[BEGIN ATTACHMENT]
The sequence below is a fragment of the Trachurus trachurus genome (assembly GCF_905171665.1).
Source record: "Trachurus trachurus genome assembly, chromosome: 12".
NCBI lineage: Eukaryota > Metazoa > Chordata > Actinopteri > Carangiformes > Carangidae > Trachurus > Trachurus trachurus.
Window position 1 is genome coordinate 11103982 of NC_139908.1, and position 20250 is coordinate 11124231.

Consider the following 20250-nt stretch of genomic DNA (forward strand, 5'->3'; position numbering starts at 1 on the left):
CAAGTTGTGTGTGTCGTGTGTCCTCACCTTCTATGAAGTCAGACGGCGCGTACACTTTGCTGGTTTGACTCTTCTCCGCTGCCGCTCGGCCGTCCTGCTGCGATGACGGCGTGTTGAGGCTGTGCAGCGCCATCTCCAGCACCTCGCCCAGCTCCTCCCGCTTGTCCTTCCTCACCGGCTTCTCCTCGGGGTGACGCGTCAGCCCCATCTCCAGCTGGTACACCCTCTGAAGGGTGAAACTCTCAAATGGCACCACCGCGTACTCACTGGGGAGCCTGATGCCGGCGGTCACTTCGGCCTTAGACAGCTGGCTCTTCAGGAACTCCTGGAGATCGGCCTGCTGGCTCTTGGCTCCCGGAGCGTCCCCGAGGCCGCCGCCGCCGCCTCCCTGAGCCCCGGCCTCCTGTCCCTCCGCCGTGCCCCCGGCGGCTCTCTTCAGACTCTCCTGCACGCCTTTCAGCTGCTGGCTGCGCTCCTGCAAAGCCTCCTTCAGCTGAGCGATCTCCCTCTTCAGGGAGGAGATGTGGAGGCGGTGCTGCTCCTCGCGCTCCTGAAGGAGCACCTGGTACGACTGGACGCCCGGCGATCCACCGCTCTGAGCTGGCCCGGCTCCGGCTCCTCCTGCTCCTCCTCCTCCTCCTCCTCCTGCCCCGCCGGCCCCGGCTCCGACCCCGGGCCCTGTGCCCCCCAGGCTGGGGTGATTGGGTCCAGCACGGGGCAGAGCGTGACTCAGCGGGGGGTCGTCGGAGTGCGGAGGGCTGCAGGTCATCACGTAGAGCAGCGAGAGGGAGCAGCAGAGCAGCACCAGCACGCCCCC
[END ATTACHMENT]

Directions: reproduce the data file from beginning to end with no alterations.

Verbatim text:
The sequence below is a fragment of the Trachurus trachurus genome (assembly GCF_905171665.1).
Source record: "Trachurus trachurus genome assembly, chromosome: 12".
NCBI lineage: Eukaryota > Metazoa > Chordata > Actinopteri > Carangiformes > Carangidae > Trachurus > Trachurus trachurus.
Window position 1 is genome coordinate 11103982 of NC_139908.1, and position 20250 is coordinate 11124231.

Consider the following 20250-nt stretch of genomic DNA (forward strand, 5'->3'; position numbering starts at 1 on the left):
CAAGTTGTGTGTGTCGTGTGTCCTCACCTTCTATGAAGTCAGACGGCGCGTACACTTTGCTGGTTTGACTCTTCTCCGCTGCCGCTCGGCCGTCCTGCTGCGATGACGGCGTGTTGAGGCTGTGCAGCGCCATCTCCAGCACCTCGCCCAGCTCCTCCCGCTTGTCCTTCCTCACCGGCTTCTCCTCGGGGTGACGCGTCAGCCCCATCTCCAGCTGGTACACCCTCTGAAGGGTGAAACTCTCAAATGGCACCACCGCGTACTCACTGGGGAGCCTGATGCCGGCGGTCACTTCGGCCTTAGACAGCTGGCTCTTCAGGAACTCCTGGAGATCGGCCTGCTGGCTCTTGGCTCCCGGAGCGTCCCCGAGGCCGCCGCCGCCGCCTCCCTGAGCCCCGGCCTCCTGTCCCTCCGCCGTGCCCCCGGCGGCTCTCTTCAGACTCTCCTGCACGCCTTTCAGCTGCTGGCTGCGCTCCTGCAAAGCCTCCTTCAGCTGAGCGATCTCCCTCTTCAGGGAGGAGATGTGGAGGCGGTGCTGCTCCTCGCGCTCCTGAAGGAGCACCTGGTACGACTGGACGCCCGGCGATCCACCGCTCTGAGCTGGCCCGGCTCCGGCTCCTCCTGCTCCTCCTCCTCCTCCTCCTCCTGCCCCGCCGGCCCCGGCTCCGACCCCGGGCCCTGTGCCCCCCAGGCTGGGGTGATTGGGTCCAGCACGGGGCAGAGCGTGACTCAGCGGGGGGTCGTCGGAGTGCGGAGGGCTGCAGGTCATCACGTAGAGCAGCGAGAGGGAGCAGCAGAGCAGCACCAGCACGCCCCC